From Strategic Culture
Brexit and Ireland
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Call it poetic justice, or plain old natural justice. For centuries, Ireland has always been on the receiving end of Britain's collateral damage from its imperial intrigues. Now, however, Ireland could have the last laugh as Britain wades further into a quagmire of trouble over the Brexit debacle to leave the European Union.
Irish sentiments on both sides of the border within that small island country are clamoring for special status which would de facto create an island-of-Ireland unity. A country which would in effect be independent from British rule and moving closer towards the long-held aspiration of Irish nationalists and republicans for a united Ireland, distinct from the rest of Britain.
As Britain stumbles towards its eventual departure from the EU scheduled for March 2019, the historic break raises special problems for Ireland. Northern Ireland, which is under British jurisdiction, will be obliged to follow the Brexit path of quitting the EU, while the Republic of Ireland will of course remain an EU member. That potentially creates the unique scenario of an EU border being imposed on the island, separating the Northern and Southern territories.
Nevertheless, there are plenty of indicators showing that most people on the island of Ireland, North and South, want the continuation of a "soft border" arrangement which has existed since the signing of a landmark peace deal in 1998 to end decades of conflict. This makes sense from an economic and cultural point of view since the ease of transport and travel is a vital daily convenience. This has become ever-more the case in recent years to the point where there are no visible signs of two different jurisdictions. For example, a motorway now links the northern city of Belfast to Dublin and Cork, in the far south, in a seamless corridor. Elsewhere in rural areas, people criss-cross easily like birds on the wing as if there is no border. In effect, Ireland has become closer to being one country, as would seem to be the natural order of things on an island with centuries of a distinct and common Celtic culture.
However, if the British government's negotiations with the EU continue on their present rocky path, there are real fears that a so-called "hard Brexit" will bring about a return of the hard border in Ireland which existed before and during the recent conflict up until 1998, when the Good Friday Peace Accord was signed.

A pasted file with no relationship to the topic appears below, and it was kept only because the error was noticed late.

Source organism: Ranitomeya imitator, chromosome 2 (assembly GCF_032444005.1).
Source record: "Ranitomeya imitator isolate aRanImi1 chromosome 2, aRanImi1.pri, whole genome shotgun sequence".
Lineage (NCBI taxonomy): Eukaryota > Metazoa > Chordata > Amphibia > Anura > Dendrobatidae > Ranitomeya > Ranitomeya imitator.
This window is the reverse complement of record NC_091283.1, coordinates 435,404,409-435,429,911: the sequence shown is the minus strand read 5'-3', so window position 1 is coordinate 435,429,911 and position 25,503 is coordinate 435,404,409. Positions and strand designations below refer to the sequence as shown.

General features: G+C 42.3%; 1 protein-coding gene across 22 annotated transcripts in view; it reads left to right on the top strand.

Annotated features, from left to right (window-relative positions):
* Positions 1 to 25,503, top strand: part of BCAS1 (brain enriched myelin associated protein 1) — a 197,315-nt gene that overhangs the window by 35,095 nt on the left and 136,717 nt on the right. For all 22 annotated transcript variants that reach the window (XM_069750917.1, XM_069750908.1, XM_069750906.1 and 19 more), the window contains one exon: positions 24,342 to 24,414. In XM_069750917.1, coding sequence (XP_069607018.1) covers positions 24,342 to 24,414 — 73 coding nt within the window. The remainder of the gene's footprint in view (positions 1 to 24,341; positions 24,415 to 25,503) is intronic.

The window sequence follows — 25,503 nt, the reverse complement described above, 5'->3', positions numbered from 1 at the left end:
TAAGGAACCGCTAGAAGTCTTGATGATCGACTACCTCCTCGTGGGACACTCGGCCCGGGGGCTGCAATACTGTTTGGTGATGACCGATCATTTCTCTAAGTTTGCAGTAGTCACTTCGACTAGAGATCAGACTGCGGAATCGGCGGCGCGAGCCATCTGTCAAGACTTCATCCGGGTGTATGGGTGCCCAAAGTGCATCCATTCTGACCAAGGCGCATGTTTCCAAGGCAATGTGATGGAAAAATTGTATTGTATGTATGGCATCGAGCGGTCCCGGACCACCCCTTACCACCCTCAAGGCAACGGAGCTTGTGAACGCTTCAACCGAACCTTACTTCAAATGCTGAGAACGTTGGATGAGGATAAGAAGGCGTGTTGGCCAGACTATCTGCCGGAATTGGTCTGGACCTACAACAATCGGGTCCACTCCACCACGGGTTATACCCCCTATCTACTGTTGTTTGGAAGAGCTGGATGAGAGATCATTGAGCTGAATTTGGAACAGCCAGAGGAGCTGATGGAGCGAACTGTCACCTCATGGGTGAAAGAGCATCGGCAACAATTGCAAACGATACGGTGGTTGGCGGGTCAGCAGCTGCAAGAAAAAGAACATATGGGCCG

Hardline Brexiteers within Theresa May's Conservative government cabinet are pushing for an abrupt break with the European Union. Ministers like Boris Johnson, the foreign secretary, and the international trade secretary, Liam Fox, want to quit the EU altogether and pursue a vision of Britain as a global trading buccaneer nation.
Other British ministers, and many British citizens, as well the opposition Labour party led by Jeremy Corbyn, and business leaders, would prefer a "soft Brexit" where Britain still remains part of the European single market and customs union. It would have to pay a fee for such membership and accept Brussels' rules on EU citizens' rights in an arrangement similar to that existing for Norway, Iceland and Liechtenstein.
A "soft Brexit" would leave the situation in Ireland much as it is today, where movement of goods and people is seamless without regulatory controls.
The trouble is that achieving a soft Brexit is far from certain. There are numerous signs that the EU and its chief negotiator on the matter Michel Barnier are becoming increasingly exasperated with London over its bumbling and incoherent stance.
British premier Theresa May faces a tough summit next month at the European Council in Brussels, at which the other 27 member states are to decide whether negotiations can proceed to substantive talks on the final trade deal with the EU.
May's government is expected to show progress in commitment on three issues: a divorce bill with the EU; the guarantee of EU citizens' rights in a post-Brexit Britain; and guarantees to uphold the soft border situation in Ireland.
The London government has so far dithered on all three issues. On the divorce bill, Theresa May last week, after months of wrangling, finally doubled the British offer of paying Brussels 40 billion (45 billion). This is still way short of what the EU is demanding at around 60 billion. But the financial outlay has infuriated the hardline Brexiteers in her cabinet like Johnson who at one time arrogantly said the EU can "go whistle" -- meaning, accept no payment at all.
On the Irish question, the British government has also shown an arrogant complacency. Last weekend, international trade minister Liam Fox asserted that London would give no commitment to the nature of the border in Ireland until a final deal with the EU was signed.
"We cannot come to a final answer on the Irish question until we get an idea of the end state [with the EU]," Fox told British media.
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